Celebrate Dyslexia or Seek Help?
May 2, 2013 by DrDonna
While we would always recommend getting help for dyslexia when it is indicated, there are reasons to celebrate dyslexia. To overcome the day-to-day challenges of being dyslexic, other areas of the brain start to become more active.
For example, dyslexic children often become more creative at solving problems. If you pose a problem to him, he’ll most likely think outside the box to answer the problem. This results because he has to use out-of-the-box thinking for reading and other daily activities he participates in. He’s unable to read like other children so he has to invent a way around his reading disorder in order to succeed in life.
To think outside the box, he may ask adults to show him the concept in a hands-on way. When he works out the concept with his hands, this activates another part of his brain so that the learning of the concept is made real to him.
One of the other brain centers that is activated by having dyslexia is intuition. If he can intuit the answers to questions asked in class, he can have better success academically.
Thinking outside the box, learning kinesthetically and developing the ability to use intuition at an early age are great achievements by the teen years. In some ways, the acceleration of these skills sets up a child for business success while other children will take years to develop similar skillsets. For example, read our interview with Henry Winkler to see how dyslexia affected this famous actor and author.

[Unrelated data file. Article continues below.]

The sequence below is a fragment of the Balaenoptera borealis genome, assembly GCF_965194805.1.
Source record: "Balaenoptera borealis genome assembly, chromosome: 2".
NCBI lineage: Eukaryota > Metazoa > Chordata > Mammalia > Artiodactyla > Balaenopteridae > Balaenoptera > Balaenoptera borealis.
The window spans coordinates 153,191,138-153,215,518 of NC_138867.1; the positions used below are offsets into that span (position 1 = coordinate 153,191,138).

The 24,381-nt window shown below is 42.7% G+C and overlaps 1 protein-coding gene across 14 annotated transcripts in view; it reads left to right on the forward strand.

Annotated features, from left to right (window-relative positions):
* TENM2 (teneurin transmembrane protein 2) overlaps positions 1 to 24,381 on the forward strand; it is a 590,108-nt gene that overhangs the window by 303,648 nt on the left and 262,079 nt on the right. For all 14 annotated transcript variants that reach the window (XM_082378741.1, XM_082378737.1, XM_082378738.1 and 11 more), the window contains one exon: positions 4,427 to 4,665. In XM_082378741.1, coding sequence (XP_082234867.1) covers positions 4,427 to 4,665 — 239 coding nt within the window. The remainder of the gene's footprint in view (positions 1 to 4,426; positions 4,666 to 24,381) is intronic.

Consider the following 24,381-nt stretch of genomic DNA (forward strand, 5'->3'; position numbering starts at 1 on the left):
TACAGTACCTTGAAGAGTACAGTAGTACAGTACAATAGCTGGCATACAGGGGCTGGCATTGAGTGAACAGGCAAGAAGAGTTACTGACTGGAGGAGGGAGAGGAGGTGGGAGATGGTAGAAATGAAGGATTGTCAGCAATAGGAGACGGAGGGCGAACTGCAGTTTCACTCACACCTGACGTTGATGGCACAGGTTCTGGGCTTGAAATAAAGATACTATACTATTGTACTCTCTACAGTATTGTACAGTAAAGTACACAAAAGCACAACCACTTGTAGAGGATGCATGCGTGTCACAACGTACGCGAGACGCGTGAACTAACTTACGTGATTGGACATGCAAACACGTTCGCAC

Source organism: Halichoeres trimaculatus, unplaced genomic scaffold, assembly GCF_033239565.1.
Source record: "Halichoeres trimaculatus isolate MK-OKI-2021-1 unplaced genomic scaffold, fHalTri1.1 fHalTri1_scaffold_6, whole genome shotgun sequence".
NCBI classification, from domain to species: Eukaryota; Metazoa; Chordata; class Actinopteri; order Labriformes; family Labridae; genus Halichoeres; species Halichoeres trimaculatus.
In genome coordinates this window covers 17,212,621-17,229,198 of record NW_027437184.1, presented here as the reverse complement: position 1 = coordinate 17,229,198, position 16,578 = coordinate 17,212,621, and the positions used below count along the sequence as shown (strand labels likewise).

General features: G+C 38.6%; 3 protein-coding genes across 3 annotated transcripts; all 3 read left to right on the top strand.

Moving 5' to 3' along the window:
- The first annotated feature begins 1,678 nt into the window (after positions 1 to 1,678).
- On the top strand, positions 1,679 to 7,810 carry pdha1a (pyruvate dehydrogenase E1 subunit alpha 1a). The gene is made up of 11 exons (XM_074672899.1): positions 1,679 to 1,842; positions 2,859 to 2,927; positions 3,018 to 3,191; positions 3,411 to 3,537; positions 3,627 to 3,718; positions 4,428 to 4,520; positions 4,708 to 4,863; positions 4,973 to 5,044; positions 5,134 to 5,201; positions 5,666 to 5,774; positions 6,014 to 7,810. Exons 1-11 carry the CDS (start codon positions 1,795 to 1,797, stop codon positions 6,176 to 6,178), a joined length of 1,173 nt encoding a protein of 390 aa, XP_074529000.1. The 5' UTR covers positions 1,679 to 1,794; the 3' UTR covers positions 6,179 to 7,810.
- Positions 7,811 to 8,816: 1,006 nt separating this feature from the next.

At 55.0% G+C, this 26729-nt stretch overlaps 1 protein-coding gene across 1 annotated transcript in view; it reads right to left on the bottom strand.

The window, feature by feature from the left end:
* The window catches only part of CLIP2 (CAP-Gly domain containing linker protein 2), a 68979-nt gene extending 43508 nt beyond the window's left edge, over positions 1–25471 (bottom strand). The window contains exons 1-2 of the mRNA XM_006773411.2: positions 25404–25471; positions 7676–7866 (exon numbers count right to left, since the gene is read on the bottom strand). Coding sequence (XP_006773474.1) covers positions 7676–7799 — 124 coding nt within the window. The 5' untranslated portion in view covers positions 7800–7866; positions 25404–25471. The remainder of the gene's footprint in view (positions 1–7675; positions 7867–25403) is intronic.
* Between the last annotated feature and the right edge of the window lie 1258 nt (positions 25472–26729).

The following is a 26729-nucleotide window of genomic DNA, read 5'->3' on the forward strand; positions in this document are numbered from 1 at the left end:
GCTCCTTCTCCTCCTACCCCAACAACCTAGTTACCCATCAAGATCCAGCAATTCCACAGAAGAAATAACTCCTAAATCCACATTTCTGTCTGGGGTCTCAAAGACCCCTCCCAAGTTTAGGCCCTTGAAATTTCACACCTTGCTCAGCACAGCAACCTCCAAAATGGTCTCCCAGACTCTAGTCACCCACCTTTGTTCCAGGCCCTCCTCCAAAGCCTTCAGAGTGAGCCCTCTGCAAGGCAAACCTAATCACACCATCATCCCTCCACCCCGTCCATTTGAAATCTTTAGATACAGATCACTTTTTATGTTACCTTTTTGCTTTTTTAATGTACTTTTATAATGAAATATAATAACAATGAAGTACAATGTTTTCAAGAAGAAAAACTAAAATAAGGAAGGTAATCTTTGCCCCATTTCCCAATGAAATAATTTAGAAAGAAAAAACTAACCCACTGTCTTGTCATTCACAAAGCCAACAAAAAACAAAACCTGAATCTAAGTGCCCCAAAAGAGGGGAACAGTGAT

Dyslexia Should Be Helped Where Possible
However, there’s a downside to these reasons to celebrate dyslexia and the positive thinking about dyslexia. The downside is that it still takes a child with dyslexia years to develop the “gifts” of dyslexia.
And in the meantime, what’s happening is a string of repeated failures. Failures in the classroom on a daily basis. Failures at home with parents and siblings. Failures socially in the real world, too. And you can’t control how your child is going to interpret those failures.
How long will it take your child to take it to heart that he’s not reading as well as other children in the class? How long will it be before he decides that he’s not as smart as the other children? How can you expect your child to stay positive about these “gifts” of dyslexia when frankly he doesn’t have them yet, and he sees himself as lacking normal skills other children have?
How long will it be before he feels shame for not being up to par? And how many years will he carry that shame in life?
All these are the true realities of a child with dyslexia during these early formative years. There are reasons to celebrate, but on balance your child is better off without dyslexia symptoms.
These days there are ways to treat dyslexia at its source, generally by building cognitive skills that tend to undermine language processing and other fundamental skills. Gemm Learning offers a one-time dyslexia treatment.